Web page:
In one neighborhood, parents routinely dither over which blend of fair-trade organic coffee to buy. A few miles away, children often go hungry or subsist on junk food. That dichotomy is at the heart of America’s food problems. We are a land of plenty where people can be simultaneously poor and fat. In fact, the poorer you are, the more likely you are to be fat.
That’s because food — not fashion or clothes or cars — has become “the definitive marker of social status,” according to Lisa Miller. Her Nov. 22 Newsweek cover story, “Divided We Eat,” provides a long overdue exploration of what food says about class in America.
“As the distance between rich and poor continues to grow, the freshest, most nutritious foods have become luxury goods that only some can afford.”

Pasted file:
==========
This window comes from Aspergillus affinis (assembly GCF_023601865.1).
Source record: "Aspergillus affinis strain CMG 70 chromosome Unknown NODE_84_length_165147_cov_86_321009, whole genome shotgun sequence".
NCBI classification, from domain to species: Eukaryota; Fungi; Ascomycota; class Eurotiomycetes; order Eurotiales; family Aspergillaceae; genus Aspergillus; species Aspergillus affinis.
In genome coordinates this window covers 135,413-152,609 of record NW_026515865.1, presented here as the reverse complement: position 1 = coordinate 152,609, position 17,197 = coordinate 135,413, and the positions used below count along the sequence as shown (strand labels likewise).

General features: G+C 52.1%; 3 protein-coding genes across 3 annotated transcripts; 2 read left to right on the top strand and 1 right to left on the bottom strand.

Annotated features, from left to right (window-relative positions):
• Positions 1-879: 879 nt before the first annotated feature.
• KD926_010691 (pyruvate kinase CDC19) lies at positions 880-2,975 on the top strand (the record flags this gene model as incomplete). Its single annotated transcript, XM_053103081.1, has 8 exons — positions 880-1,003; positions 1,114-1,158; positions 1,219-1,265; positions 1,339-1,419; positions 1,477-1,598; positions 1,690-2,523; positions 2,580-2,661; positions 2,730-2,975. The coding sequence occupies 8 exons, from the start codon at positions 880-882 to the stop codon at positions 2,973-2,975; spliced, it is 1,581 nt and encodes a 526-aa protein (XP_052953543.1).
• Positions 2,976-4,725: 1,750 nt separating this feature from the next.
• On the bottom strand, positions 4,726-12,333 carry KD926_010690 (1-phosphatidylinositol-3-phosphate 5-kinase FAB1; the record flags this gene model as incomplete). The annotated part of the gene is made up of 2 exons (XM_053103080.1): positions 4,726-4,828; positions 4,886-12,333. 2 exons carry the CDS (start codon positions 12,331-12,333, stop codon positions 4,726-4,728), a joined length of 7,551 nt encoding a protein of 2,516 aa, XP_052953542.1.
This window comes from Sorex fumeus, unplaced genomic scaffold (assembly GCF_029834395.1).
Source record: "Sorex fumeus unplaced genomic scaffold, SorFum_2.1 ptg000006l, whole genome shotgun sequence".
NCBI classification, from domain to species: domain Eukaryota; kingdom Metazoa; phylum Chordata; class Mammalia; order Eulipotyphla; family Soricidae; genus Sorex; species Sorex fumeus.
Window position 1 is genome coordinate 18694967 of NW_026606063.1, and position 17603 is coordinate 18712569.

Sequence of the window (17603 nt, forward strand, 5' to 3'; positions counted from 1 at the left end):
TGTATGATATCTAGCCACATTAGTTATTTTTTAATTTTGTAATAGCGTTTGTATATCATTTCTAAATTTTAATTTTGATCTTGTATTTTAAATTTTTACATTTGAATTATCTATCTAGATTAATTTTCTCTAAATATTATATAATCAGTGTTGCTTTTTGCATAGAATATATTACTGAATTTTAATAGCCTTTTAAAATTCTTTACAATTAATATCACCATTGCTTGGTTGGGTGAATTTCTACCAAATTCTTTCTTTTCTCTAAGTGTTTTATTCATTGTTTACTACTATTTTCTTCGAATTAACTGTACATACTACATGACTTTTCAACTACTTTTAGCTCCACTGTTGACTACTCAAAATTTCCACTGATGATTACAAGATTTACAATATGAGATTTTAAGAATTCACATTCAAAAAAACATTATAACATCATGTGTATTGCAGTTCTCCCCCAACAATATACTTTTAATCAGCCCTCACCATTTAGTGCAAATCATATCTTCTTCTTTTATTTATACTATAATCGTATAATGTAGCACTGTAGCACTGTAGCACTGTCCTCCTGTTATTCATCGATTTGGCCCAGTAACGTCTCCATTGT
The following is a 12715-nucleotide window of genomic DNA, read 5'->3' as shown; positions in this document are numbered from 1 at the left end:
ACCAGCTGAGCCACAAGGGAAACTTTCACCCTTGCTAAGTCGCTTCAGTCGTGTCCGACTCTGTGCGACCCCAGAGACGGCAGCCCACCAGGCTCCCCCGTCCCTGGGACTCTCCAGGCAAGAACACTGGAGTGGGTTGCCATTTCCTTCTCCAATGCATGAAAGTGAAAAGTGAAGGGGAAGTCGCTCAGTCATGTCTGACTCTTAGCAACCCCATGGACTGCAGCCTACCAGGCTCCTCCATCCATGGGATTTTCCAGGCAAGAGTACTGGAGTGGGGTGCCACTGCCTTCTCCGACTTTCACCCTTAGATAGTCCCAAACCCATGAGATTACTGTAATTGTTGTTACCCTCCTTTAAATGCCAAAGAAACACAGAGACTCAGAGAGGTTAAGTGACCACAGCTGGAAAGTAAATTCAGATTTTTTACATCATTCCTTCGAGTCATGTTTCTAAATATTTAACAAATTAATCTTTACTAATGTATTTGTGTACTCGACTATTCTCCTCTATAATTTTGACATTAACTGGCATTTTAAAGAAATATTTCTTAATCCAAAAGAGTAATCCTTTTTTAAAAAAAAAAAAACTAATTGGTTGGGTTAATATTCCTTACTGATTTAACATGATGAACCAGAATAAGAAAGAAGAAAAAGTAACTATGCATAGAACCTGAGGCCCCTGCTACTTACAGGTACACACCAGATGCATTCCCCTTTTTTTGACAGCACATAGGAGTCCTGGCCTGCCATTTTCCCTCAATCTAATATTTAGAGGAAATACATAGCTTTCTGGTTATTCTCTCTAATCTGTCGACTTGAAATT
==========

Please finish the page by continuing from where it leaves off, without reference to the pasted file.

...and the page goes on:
Miller refers to the work of Adam Drewnowski, an epidemiologist who has spent his career showing how Americans’ food choices correlate to social class. He argues “that the most nutritious diet—lots of fruits and vegetables, lean meats, fish, and grains—is beyond the reach of the poorest Americans, and it is economic elitism for nutritionists to uphold it as an ideal without broadly addressing issues of affordability.”
Hallelujah! He took the words right out of my mouth.
Whether you’re a devout vegan or a paleo fanatic, a locavore or a low-carb believer, to idealize any diet as the way all people should eat without considering the barriers that make it impossible for people to do so, doesn’t promote change or inspire healthy living. It just reinforces existing inequalities.